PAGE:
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To feel unsafe when outside alone?

(36 Posts)
sniffle12 Tue 03-Jan-17 23:33:36

Every winter, I hate going from my car to my house in the dark. My street is always deserted and there's a dark ginnel to the side of my house and I have visions of somebody waiting in it or elsewhere nearby. Sometimes I find myself literally running from the car to the house with my key ready in my hand. If I have to walk to get the bus for any reason instead of driving and the route is very quiet, I almost always have to call someone to talk to while I walk or I'm too on edge. I'm absolutely fine being out and about in busy places - but as soon as I'm somewhere with no other people - or worse, one other person - I'm on edge.

I know the chance of anything happening is probably million to one slim, but then on the other hand, every so often I will see in the paper that a woman has been randomly attacked. It happens.

I know this probably isn't normal adult behaviour and I need to relax but at the back of my mind it's just sensible measures for self-protection (even if it isn't). How can I convince myself to relax a bit?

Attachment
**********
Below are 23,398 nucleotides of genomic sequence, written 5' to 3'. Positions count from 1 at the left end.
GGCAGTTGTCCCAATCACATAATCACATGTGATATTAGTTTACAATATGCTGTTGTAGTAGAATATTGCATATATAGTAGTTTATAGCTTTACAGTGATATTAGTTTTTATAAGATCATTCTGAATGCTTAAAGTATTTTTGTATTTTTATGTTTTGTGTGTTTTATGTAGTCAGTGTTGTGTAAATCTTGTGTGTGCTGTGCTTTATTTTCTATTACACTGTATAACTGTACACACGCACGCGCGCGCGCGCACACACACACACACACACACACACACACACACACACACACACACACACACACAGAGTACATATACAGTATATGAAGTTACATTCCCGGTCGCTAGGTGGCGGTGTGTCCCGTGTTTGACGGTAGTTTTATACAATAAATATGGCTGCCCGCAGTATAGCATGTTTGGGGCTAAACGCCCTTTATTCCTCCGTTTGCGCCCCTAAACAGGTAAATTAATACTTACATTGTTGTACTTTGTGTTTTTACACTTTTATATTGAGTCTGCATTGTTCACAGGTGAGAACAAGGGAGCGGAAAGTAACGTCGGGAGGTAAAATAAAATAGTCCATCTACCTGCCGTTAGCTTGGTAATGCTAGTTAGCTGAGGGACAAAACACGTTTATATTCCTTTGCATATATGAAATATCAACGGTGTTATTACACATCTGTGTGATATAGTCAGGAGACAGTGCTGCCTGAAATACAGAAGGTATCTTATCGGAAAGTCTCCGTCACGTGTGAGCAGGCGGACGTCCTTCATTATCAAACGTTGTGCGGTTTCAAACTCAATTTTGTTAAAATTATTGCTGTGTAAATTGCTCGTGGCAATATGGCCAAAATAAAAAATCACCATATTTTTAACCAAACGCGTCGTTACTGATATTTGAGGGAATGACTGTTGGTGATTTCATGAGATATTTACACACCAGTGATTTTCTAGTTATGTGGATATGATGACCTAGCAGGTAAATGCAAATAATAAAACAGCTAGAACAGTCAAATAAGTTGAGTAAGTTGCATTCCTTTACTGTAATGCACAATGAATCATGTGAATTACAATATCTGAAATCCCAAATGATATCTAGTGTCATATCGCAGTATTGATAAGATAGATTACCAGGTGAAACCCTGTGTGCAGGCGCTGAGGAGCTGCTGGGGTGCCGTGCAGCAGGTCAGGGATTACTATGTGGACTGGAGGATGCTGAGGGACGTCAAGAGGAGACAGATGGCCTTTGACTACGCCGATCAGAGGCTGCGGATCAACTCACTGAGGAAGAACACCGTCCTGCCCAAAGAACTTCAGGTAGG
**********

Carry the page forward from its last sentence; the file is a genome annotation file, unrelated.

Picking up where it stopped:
kittymamma Tue 03-Jan-17 23:37:47

It is normal to get the creeps sometimes. I would question why you feel so vulnerable? I wouldn't say you are being unreasonable but I also don't think it is typical to feel this way all the time. Perhaps you should take self defence classes just to make you feel safer? Ofc, I agree, you are unlikely to be attacked, but this isn't about what is likely to happen. It is about how you feel. It must not be very nice to feel so on edge all the time.

DownWithThatSort0fThing Tue 03-Jan-17 23:39:58

It is prob not normal, but I do it too, well for me, its not a fear of being OUTSIDE on my own, but a fear of the dark. I fucking hate the dark

The dark plays tricks on me and it makes me

-Feel like I am being chased up the stairs by an imaginary fiend
-Check the back seat of my car before driving off, 'just incase' ahem

All irrational.

I even contacted my local council about upgrading the streelighting around here, but they came back and said we had the brightest light possible . It is crazy. I am in my 40s

IMissGrannyW Tue 03-Jan-17 23:42:38

1. Believe in the power of you.
2. Being totally practical, install a light in your ginnel (a security light, which switches on when there's movement would be good)
3. Have something on you with which you could defend yourself - keys, spikey heels, a lit cigarette (even if you don't smoke) - anything that gives you confidence.